Rent The Book of Henry (2017)

3.2 of 5 from 183 ratings
1h 44min
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Naomi Watts stars as Susan, a single mother of two, working as a waitress in a small town. Her son, Henry (Jaeden Lieberher), is an 11-year-old genius who not only manages the family finances but acts as emotional support for his mother and younger brother (Jacob Tremblay). When Henry discovers that the girl next door has a terrible secret, he implores Susan to take matters into her own hands in this imaginative and emotional drama from director Colin Trevorrow (Jurassic World).
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Carla Hacken, Nick Meyer, Mark Mikutowicz, Adam Richman
Gregg Hurwitz
Universal Pictures
Release Date:
Run Time:
104 minutes
English, English Audio Description, German
English Hard of Hearing, German, Turkish
DVD Regions:
Region 2
Aspect Ratio:
Widescreen 2.00:1
  • Filming 'The Book of Henry'
  • The Book of Henry
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Reviews (3) of The Book of Henry

Fabulous - The Book of Henry review by MM

Spoiler Alert

wow, really great film. sad but so so smart and engaging. we loved it. kid actors are wonderful and naomi is great as always.

1 out of 1 members found this review helpful.

Preposterous! - The Book of Henry review by Tezzer

Spoiler Alert

I really wanted to like this film, I really did. The premise is a good one and the acting (especially the children), is first rate. The first half of the film is really quite enjoyable, but then there’s a sudden tonal shift in the second half, it’s quite jarring and the story becomes completely implausible. In fact it’s laughable, I don’t get how anyone involved could think that this narrative would work? It certainly didn’t work for me. A wasted opportunity. Shame :(

1 out of 1 members found this review helpful.

Should Have Burned Henry's Book before Reading It. - The Book of Henry review by DS

Spoiler Alert

The Book of Henry appears to start off as one type of film or story and ends up as another, only to flip back at the denouement. That is the who films great strength and equally its biggest weakness. The idea is fascinating and the story somewhat different, but the execution is poor, really poor, and actually in hindsight really sloppy.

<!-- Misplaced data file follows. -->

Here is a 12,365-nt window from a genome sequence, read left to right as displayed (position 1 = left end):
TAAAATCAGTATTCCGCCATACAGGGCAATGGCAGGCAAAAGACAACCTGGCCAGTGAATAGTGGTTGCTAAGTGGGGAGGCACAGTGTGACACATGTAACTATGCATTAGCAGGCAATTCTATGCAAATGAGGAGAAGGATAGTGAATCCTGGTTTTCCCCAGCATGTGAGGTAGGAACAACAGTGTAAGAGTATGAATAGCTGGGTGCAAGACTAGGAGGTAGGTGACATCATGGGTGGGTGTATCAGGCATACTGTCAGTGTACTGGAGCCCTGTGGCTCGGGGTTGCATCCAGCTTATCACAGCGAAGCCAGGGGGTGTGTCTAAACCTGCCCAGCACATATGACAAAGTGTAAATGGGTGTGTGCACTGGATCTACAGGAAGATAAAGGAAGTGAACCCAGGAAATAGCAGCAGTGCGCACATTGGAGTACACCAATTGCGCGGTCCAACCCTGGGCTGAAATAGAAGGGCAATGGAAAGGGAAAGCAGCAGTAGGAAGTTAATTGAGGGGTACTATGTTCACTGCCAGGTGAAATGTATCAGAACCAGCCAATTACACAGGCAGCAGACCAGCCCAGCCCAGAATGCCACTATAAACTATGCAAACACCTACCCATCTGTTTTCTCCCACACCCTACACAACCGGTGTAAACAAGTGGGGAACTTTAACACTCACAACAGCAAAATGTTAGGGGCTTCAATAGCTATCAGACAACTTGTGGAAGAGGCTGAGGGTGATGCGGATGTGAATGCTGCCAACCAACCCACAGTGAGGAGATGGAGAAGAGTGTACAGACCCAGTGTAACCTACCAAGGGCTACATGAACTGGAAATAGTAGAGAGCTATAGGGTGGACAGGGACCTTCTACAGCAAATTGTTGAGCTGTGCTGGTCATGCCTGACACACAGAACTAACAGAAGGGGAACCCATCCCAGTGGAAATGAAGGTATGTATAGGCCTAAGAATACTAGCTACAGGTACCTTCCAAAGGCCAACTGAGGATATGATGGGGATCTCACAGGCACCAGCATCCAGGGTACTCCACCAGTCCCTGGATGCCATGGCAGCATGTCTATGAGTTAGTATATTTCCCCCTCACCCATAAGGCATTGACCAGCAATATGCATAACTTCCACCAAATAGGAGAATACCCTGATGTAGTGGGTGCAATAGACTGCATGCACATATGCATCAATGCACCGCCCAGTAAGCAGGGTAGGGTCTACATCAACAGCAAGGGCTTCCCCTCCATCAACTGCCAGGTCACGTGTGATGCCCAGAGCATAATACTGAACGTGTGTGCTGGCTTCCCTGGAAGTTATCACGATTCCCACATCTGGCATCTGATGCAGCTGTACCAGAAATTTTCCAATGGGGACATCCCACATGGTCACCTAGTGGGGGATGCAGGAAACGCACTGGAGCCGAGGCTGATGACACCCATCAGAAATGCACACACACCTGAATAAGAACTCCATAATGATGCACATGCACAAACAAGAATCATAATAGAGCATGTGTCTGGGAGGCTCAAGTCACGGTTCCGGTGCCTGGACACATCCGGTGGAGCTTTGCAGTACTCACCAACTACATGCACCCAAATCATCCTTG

Despite some reviews I saw after the event Jaeden Martell, the Nazi-teen in knives out, is good in the pivotal role of ‘Henry’ and from my limited experience of a prodigy gets it more or less correct. If nothing he is too nice at points, annoying his peers with facts in a ‘matter of fact’ I have actually seen being done in real life. The role of Peter, by Jacob Tremblay is a cinematic artifact, he is only there to show how kind and nice Henry is, he could have been a pet cat and therefore the actor, no matter how young, is left with little to work with. Naomi Watts plays her role well and looks the part of a slightly dippy world-worn single mum, she isn’t glamourous and does not have even, ceramic, glow-in-the-dark teeth, all good. The journey she goes on, particularly at the end is frankly ridiculous, does not play in the character or how she is throughout the story and makes little to no sense.

Here in lies the rub. Henry and his mother, has no real proof of what is going on next door, Christina, who mainly looks sad and says ‘I’m fine’ for most of the film never tells anyone or confirms the heinous events that are supposed to happening. Therefore, the crux of the story, the reason, for us watching, are sort of nebulous and looking at in a cold manner, illegal. Although it must be said Maddie Ziegler who plays here is a superb dancer, so she does get to show that off even though she is another actor given little to work with. Henry’s solution seems illogical and does not follow his way of thinking as demonstrated prior to the ‘events’ beginning.

If you are in the right frame of mind this film is light and interesting entertainment but like a lot of output these days, particularly in this frame, ten minutes after the film finishes the first thing that comes to your mind is ‘hang on a gosh-darn minute’.

The plot-holes and inconsistent tone are big enough to drive two very big trucks through, side by side.

The surprises, suspense and tugging of the heartstrings are all there in this film and work well, I never got bored, but the adult logic, the ‘you’re supposed to take this seriously’ side is barely clinging on at the start and has dropped into the void as we get the final third.

The Book of Henry gets weaker as it progresses and certain ideas and scenes do not ring true, even with the universe of the film, and here days later I’m still trying to figure out what Lee Pace was doing in the story or why and how the school principal got or indeed kept her job as she seems to go from playing by the book with Henry to acting on one single hunch, at a dance performance, at the end. Of course, we also have a scene with the poorly used and written Sarah Silverman that is a bit yukky or ‘WFT?’ considering the topic on display. Ludicrous.

Writer Greg Hurwitz has some clunkers in his credits and seems to have great ideas that he either lacks the support of production or his own confidence fails him to fully flesh them out and create a decent story. A film featuring adult themes, with real-world things happening in them is made for adults, so treat us like adults.

Director Colin Treverrow is clearly king of the ‘wow that looks cool dude’ directors but absolutely does not care at all if anything you see on the screen for two hours or so makes any logical sense whatsoever, unfortunately he is not directing surrealist arthouse.

0 out of 0 members found this review helpful.

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